When I was in a choir, a composer of a piece we'd commissioned explained
legato, poco staccato and staccato respectively as pah, pom, and pop.
For NSP, pah is a no-no, as notes need definite ends.
So the spectrum we work between is somewhere between pom and pop.
Occasional ventures into staccatissimo, as in Meggy's Foot, need a
But generally the notes should come out like peas, not lentils.
From: lute-...@cs.dartmouth.edu [mailto:lute-...@cs.dartmouth.edu] On
Behalf Of christopher.bi...@ec.europa.eu
Sent: 21 June 2011 09:45
Cc: rich...@lizards.force9.co.uk; email@example.com
Subject: [NSP] Re: Deaf/dead
Oops, outlook tells me I've already sent a reply. I wonder what it
Barry, et al.
Thanks, this is very interesting but unfortunately reminds me that
dictionaries are not infallible. (I have been working as a
professional translator since 1974).
May I point you to the Dolmetsch dictionary
And indeed that musicians and lexicographers cannot always agree on
the precise meaning of the terminology they use.
For example, here: http://www.winterkonzerte.de/fachbegriffe.html
I found: "spiccato: Deutlich, abgesetzt, mit gestoßenen Noten
(Bogentechnik bei Streichinstrumenten).
staccato: Gestoßen, kurz, abgehackt. Gegensatz:-> legato"
The terminology here is very vague, and doesn't explain the
fundamental difference between staccato and spiccato, i.e. that
staccato stays on the string and spiccato bounces. This is further
confused by the fact that French-speakers tend to call any bouncing
stroke "sautillé" even though this term more strictly applies to the
rapid bouncing of the wood of the bow unassisted, as it were, and is
related to tremolo. "sautillé" works well on fast semiquavers,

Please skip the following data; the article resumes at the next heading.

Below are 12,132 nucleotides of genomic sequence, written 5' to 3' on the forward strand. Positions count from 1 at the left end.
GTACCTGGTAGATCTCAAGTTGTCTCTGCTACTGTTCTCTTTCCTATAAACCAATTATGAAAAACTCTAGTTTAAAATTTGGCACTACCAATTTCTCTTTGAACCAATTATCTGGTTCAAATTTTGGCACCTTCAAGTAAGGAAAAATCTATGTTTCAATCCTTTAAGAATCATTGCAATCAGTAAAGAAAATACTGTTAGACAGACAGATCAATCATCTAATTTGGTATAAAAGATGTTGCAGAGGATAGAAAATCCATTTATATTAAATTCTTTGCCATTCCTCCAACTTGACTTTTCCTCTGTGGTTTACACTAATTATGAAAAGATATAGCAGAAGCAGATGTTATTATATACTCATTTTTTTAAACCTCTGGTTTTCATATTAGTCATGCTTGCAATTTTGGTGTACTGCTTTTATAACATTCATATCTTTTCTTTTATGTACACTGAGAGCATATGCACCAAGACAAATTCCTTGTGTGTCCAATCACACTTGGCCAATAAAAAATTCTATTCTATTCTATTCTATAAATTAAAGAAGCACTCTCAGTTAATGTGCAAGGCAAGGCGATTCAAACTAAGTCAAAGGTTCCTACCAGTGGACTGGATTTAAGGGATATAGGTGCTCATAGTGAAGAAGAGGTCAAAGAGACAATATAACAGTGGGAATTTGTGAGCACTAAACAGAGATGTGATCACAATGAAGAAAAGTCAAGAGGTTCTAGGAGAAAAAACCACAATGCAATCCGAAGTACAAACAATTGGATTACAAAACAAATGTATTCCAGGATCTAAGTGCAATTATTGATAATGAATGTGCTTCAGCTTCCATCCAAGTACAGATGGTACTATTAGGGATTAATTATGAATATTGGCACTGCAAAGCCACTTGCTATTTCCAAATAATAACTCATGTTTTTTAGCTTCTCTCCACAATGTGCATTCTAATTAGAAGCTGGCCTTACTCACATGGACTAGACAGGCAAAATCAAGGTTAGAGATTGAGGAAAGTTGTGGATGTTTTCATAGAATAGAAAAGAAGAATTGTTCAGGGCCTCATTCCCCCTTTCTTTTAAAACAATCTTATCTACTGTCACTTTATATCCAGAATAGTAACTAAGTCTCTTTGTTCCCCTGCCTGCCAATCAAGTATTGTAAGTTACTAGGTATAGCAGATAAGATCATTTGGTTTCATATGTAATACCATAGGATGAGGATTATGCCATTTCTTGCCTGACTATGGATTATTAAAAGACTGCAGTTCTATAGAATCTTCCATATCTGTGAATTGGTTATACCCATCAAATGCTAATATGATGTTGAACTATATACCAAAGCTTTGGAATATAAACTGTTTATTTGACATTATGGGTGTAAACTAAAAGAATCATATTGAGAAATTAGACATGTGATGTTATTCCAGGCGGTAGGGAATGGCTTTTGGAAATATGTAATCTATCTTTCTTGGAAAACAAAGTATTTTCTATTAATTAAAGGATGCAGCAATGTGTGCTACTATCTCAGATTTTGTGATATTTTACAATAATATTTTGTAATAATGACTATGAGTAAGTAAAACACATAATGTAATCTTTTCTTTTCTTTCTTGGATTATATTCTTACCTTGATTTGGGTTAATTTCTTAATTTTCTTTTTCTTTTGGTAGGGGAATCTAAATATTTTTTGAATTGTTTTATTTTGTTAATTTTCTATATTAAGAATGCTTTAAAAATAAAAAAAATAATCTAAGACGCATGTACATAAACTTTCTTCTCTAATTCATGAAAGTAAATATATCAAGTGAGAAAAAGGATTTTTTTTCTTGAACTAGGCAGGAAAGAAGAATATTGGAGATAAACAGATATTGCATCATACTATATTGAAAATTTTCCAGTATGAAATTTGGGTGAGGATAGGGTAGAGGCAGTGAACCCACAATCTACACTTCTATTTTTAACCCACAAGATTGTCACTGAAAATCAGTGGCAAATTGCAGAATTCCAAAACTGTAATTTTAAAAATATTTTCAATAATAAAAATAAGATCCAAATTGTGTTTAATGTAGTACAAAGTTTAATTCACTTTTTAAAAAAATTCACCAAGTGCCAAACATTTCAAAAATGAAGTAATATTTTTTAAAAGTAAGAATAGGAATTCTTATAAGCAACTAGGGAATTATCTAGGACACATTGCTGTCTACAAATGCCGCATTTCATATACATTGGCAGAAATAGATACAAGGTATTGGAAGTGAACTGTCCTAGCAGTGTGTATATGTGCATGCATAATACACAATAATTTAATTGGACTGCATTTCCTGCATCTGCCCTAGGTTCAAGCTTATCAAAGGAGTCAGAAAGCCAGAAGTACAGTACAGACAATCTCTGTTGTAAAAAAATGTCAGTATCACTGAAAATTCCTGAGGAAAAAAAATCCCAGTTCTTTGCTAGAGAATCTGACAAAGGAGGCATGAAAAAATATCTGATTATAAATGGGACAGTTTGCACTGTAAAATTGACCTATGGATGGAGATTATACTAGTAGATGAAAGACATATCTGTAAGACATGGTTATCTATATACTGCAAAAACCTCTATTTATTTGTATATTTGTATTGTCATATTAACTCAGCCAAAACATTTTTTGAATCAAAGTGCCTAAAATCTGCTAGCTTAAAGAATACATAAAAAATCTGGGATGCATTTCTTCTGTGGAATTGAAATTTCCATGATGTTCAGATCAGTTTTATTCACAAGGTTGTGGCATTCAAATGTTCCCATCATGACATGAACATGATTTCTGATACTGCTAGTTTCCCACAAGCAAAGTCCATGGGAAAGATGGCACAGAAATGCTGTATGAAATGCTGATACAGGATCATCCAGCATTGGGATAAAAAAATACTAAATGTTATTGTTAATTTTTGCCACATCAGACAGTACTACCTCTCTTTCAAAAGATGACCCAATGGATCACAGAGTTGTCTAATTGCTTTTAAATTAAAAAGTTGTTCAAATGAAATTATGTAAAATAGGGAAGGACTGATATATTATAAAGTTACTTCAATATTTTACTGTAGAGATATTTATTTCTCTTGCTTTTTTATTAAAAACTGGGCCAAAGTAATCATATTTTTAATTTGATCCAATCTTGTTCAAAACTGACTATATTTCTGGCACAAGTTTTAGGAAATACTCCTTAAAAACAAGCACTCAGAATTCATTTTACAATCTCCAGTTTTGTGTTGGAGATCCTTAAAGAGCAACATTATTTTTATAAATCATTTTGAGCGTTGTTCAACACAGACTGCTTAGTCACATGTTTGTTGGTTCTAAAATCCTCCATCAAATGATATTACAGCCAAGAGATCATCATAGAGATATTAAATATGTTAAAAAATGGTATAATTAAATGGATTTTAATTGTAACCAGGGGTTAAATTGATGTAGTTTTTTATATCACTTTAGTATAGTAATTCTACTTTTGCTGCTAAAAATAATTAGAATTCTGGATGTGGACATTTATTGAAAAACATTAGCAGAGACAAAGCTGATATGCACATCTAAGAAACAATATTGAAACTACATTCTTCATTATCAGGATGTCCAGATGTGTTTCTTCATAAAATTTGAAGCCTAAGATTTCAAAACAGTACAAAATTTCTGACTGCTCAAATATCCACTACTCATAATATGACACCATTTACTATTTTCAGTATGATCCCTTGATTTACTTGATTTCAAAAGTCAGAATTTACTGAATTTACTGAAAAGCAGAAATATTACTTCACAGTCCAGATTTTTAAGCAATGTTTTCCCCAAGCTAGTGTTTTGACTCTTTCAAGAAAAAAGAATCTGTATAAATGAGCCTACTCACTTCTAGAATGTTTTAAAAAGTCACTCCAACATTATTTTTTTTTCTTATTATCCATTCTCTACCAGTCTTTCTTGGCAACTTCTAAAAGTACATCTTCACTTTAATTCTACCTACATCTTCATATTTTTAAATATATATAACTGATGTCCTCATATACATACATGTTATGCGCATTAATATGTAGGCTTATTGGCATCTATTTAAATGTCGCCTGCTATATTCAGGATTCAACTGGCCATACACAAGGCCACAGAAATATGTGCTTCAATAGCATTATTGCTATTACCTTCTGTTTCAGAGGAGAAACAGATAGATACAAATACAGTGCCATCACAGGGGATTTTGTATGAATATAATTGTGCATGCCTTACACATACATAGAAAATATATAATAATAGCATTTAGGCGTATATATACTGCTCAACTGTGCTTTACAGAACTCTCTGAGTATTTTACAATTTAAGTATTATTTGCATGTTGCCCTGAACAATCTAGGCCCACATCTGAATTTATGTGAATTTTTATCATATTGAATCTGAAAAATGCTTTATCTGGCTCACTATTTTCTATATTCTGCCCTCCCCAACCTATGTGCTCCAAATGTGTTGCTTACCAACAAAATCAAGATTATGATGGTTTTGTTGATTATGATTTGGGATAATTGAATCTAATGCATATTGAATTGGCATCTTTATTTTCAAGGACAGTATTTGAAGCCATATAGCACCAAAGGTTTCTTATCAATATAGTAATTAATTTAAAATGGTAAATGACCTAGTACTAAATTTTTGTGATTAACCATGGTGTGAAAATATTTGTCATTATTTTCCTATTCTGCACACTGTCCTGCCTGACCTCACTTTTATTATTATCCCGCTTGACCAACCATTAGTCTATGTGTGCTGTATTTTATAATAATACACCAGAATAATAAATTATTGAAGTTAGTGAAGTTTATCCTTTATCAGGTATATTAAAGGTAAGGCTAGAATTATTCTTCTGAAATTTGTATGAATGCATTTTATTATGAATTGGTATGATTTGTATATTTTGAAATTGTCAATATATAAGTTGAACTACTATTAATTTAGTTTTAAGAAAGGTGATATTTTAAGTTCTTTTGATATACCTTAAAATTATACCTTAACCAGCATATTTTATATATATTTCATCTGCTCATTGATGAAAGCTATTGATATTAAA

spiccato can be used on relatively slow notes. It is performed with
the upper arm and the bow reaches and leaves the string like an
aircraft landing and immediatly taking off again or like a stone
skimmed across water.
Back to Dolmetsch: it does give "staccare (Italian) to detach, to
separate each note" as the basic meaning. Then things get
complicated. For example, I can assure you that détaché means what I
described in my previous posting, as also found here:
http://www.violinonline.com/bowstrokes.htm "Détaché indicates smooth,
separate bow strokes should be used for each note (it does not mean
detached or disconnected). Notes are of equal value, and are produced
with an even, seamless stroke with no variation in pressure."
Not because I necessarily trust this source (for example, it makes
martelé and staccato sound like the same thing) but having been
trained in Luxembourg (where the system and terminology are very much
based on the French model) and Liège - and sometimes by
French-speaking teachers - this is what I have learnt that the
Back to Dolmetsch again: it implies that staccato is the same thing
as gestoßen (German), détaché (French), piqué (French).
Gestoßen certainly means détaché but piqué doesn't; it means
something more like staccatissimo.
So I wouldn't rely too much on dictionaries (for example, what is the
relevance of the reference to Monteverdi's use of pizzicato in this
Personally, staccato is a word I use for musical effects and
a piping style. I think it merely confuses matters.
Quite rightly. But it does have a technical meaning for string players.
Sorry if I sound like a know-all, but the above is merely a
distillation of what I have gathered over several decades to be the
consensus among practising string players as opposed to
lexicographers and musicologists and is offered FWIW.
Chris (wer übt, hat's nötig) Birch
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